πŸ–₯️ Alchemy Web3

Alchemy Web3 is a drop-in replacement for web3.js, built and configured to work seamlessly with Alchemy and provide multiple advantages such as automatic retries and robust WebSocket support.

Get access to Alchemy for free here.

β€‹πŸ‘‹ Introduction

​Alchemy Web3 is a wrapper around Web3.js, providing enhanced API methods and other crucial benefits listed below. It is designed to require minimal configuration so you can start using it in your app right away.

Benefits:

  • Effortless integration Alchemy Web3 is an extension of Web3.js. If you're already using Web3, then you can start using Alchemy Web3 with a one-line change.

  • Enhanced Alchemy APIs The client exposes methods to call Alchemy's exclusive features.

  • Automatic Retries If Alchemy returns a 429 response (rate limited), automatically retry after a short delay. This behavior is configurable.

  • Upgraded WebSockets which don't miss events if the WebSocket needs to be reconnected.

  • Seamless provider handling Most requests will be sent through Alchemy, but requests involving signing and sending transactions are sent via a browser provider like Metamask or Trust Wallet if the user has it installed, or via a custom provider specified in options.

Sturdier WebSockets

WebSocket connections are ephemeral by nature, which makes it necessary for clients to engineer non-trivial mechanisms around reconnects and backfills of missed events.

Alchemy Web3 brings multiple improvements to ensure correct WebSocket behavior in cases of temporary network failure or dropped connections. As with any network connection, you should not assume that a WebSocket will remain open forever without interruption, but correctly handling dropped connections and reconnection by hand can be challenging to get right. Alchemy Web3 automatically handles these failures with no configuration necessary.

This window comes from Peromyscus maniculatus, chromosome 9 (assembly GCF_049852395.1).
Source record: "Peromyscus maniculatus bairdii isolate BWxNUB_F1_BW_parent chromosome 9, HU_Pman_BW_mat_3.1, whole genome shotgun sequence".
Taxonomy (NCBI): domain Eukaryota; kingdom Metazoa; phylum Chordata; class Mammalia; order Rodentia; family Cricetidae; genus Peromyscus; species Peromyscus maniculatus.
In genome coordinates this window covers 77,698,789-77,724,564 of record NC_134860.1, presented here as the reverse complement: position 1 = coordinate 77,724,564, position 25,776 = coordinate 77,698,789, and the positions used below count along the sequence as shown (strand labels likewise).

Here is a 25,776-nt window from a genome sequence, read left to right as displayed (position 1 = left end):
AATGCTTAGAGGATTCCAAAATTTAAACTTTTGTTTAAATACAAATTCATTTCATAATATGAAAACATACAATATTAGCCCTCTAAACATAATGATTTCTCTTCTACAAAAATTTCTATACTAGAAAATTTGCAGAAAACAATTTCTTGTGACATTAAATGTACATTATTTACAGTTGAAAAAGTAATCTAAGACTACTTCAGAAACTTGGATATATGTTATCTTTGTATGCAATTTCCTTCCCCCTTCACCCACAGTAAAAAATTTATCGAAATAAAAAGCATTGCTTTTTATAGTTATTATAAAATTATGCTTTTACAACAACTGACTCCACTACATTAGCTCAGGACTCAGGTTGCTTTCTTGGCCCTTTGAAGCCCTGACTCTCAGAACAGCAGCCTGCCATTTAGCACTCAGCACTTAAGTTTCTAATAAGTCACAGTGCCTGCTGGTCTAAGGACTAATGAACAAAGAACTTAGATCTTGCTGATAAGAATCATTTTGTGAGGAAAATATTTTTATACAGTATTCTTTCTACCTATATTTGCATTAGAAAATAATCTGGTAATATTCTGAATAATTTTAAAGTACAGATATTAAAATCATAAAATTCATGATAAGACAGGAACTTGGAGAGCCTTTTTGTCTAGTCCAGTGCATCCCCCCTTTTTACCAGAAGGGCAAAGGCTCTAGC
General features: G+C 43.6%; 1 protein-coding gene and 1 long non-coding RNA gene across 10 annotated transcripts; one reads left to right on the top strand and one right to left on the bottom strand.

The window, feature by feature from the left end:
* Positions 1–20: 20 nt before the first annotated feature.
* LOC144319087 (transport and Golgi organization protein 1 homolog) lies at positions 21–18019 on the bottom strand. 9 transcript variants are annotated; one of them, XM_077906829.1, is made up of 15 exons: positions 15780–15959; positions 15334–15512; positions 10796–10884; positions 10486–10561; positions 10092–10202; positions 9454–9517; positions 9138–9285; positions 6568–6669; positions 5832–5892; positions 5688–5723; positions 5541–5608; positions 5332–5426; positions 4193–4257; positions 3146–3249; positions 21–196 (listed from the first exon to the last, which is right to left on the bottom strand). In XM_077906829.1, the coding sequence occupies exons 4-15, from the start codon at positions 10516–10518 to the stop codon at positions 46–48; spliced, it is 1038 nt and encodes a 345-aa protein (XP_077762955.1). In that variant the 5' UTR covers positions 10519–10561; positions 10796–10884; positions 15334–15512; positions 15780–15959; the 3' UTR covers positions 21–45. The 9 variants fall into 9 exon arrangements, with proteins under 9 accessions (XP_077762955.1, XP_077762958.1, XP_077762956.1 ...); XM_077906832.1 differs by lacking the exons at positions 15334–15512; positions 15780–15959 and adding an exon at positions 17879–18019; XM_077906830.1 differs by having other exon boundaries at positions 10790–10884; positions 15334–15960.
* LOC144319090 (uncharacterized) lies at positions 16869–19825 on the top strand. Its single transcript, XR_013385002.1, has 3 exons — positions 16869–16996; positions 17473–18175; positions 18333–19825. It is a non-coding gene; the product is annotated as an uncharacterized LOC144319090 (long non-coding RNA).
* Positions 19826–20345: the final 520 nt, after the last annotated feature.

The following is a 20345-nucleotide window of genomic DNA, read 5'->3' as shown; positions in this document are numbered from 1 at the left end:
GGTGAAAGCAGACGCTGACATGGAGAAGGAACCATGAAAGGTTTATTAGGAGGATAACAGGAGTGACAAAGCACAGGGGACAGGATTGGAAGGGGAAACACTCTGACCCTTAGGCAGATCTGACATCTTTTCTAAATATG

If you use your WebSocket URL when initializing, then when you create subscriptions using web3.eth.subscribe(), Alchemy Web3 will bring the following advantages over standard Web3 subscriptions:

  • Unlike standard Web3, you will not permanently miss events which arrive while the backing WebSocket is temporarily down. Instead, you will receive these events as soon as the connection is reopened. Note that if the connection is down for more than 120 blocks (approximately 20 minutes), you may still miss some events that were not part of the most recent 120 blocks.

  • Compared to standard Web3, lowered rate of failure when sending requests over the WebSocket while the connection is down. Alchemy Web3 will attempt to send the requests once the connection is reopened. Note that it is still possible, with a lower likelihood, for outgoing requests to be lost, so you should still have error handling as with any network request.

Installation

Note: To use Alchemy Web3 in your browser you have to have Webpack installed and set up.

With Yarn:

yarn add @alch/alchemy-web3

Or with NPM:

npm install @alch/alchemy-web3

Usage

Basic Usage

Create the client by importing the function createAlchemyWeb3 and then passing it your Alchemy app's URL and optionally a configuration object.

Using HTTPS:

import { createAlchemyWeb3 } from "@alch/alchemy-web3";
​
// Using HTTPS